20′ Enclosed Race Trailer – Part 2 – Jack & Paint

As hinted at in the prior post, the manual jack the trailer came with broke immediately upon arrival home. Thankfully it lived long enough to get the trailer off the ball, but not much further.

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There was a secondary issue, which was with the trailer being longer, I can’t back the Armada as far down the hill, so the ball is effectively higher off the asphalt. Due to that, I had to stack about 8″ of lumber under the jack’s foot to get it high enough off the ball.

Thankfully, they make a “drop leg” jack which has a telescoping foot that can drop down further, essentially increasing the total height the jack can. Shopping around, it turns out that an electric jack with a drop leg was almost the same price as a manual jack of similar spec, so going manual at that point seemed silly. Electric it is!

Here is the new jack. It has a few extra inches of lift over the manual jack right off the bat, and with the drop leg it’s not even close.

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Got it installed on the trailer and did a quick test with a battery. It’s now connected to the hot 12v coming out of the trailer plug, which is convenient. Once the battery for the winch and lights gets installed, it will pull power from there as well so it will be able to run without the truck attached.
You can see here the issue with the hitch ball height.

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With that sorted, it was time to prep for paint. EVERYTHING had to come off the wall. The florescent fixtures, the wiring & outlets, the shore power panel, E-Track, all of it.
It was covered in the usual dust and grime you’d expect from a trailer that’s had a race car living in it, so next, I hosed the hole thing out.
Before:

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After:

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I found that the original shore power plug had been replaced with…whatever this is… so that’s going to get replaced while I have everything apart:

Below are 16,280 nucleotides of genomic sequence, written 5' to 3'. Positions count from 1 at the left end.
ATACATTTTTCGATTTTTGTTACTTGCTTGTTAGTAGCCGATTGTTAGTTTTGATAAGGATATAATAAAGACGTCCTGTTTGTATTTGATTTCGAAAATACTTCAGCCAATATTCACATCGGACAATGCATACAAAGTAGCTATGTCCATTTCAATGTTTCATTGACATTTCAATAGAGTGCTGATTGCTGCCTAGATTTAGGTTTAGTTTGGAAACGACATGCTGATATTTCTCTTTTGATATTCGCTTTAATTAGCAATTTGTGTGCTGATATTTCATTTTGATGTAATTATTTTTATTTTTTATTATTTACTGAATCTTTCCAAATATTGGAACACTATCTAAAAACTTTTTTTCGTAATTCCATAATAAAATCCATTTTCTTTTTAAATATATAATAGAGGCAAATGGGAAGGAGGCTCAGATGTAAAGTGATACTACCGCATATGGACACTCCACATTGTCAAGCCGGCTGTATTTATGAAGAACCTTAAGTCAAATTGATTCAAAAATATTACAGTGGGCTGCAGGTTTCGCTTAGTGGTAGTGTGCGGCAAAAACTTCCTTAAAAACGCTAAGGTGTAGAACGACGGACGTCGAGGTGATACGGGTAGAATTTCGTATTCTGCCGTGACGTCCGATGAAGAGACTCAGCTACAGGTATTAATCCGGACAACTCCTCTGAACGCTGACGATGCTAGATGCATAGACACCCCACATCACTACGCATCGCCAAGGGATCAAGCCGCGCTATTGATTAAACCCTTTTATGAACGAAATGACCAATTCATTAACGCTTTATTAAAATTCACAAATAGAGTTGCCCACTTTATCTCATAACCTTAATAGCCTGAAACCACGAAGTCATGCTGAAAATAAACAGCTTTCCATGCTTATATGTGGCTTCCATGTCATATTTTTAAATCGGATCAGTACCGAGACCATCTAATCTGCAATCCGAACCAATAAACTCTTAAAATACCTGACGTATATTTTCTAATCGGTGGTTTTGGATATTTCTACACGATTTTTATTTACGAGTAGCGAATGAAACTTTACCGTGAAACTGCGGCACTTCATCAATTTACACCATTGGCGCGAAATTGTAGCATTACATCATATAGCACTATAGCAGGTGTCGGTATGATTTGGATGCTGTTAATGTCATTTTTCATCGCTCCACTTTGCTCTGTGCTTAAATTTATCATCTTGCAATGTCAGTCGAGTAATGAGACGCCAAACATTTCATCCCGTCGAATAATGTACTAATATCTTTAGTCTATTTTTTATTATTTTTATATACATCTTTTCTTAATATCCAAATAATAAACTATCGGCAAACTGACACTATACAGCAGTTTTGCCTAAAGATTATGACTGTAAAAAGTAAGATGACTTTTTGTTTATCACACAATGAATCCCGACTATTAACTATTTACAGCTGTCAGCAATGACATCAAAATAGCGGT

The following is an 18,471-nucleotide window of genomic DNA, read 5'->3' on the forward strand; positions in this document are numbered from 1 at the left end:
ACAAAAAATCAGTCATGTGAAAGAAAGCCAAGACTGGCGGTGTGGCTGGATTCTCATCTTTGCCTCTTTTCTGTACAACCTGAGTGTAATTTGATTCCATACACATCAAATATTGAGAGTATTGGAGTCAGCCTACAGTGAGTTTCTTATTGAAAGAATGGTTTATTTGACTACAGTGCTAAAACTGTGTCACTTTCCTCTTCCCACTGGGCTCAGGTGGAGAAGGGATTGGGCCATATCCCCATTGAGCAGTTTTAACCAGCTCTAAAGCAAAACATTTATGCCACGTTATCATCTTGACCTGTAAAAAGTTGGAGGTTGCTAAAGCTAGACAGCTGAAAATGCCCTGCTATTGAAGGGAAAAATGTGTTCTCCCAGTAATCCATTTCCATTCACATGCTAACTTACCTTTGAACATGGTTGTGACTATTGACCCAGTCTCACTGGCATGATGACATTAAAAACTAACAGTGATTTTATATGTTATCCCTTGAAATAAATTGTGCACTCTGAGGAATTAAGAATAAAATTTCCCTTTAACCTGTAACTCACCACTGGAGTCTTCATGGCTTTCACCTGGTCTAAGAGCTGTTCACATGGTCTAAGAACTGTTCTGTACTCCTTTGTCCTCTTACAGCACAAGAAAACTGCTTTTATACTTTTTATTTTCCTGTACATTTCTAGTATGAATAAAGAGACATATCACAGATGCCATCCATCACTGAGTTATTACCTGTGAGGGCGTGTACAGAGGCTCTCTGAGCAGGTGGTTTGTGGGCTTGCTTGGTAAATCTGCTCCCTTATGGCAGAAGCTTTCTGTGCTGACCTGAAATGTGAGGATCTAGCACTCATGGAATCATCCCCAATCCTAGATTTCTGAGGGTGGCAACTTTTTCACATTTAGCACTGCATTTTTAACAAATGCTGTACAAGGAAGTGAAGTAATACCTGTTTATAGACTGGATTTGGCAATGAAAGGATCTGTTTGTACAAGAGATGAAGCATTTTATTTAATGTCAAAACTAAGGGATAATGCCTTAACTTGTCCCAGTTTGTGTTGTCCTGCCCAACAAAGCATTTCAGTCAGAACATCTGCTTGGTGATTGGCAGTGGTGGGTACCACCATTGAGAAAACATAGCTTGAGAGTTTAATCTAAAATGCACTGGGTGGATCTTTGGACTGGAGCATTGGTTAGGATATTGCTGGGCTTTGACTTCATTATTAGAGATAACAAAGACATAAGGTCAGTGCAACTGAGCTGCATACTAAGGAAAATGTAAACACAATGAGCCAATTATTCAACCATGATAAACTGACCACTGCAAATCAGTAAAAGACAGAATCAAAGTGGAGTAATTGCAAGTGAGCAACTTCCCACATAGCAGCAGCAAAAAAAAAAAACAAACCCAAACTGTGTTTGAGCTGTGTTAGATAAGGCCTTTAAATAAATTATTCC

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Next up was paint prep. I taped off as much as possible and put some sheeting down to protect the floor.

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After a gallon and a half of primer…

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…And a gallon of paint, the results are pretty fantastic. It’s not perfect, but it’s pretty darn good for a car hauler.

Hey look, a kart fits!

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It’s not perfect by any means, but it’s pretty darn good. A heck of an improvement, and hey, it’s kid approved!

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Continued in Part 3

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20′ Enclosed Race Trailer – Part 1

Sometimes the right deal comes along at the right time and you kinda just have to go for it.

With the kids getting to karting age, we’ve added a Kart to the fleet, and very quickly realized we’d be able to take either the race car, or the kart to the track, but not both. A buddy of mine had gotten a new trailer, and his came up for sale at a price I couldn’t say no to, and here we are.

The AC and canopy made it an easy sell to the family, which’ll mean we’ll be able to camp out in it too. It’s big enough to haul the entire fleet, as it were, small enough to still fit in our driveway, and not TOO much weight for the Armada to pull.

The trailer is, essentially, a great blank canvas at this point. A plain 20′ box with an 11,000 BTU AC on the roof.

We’re upgrading from a 16′ ‘home built’ from an RV frame open trailer:

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And we’ve now replaced that with a 20′ Haulmark Race Hauler trailer: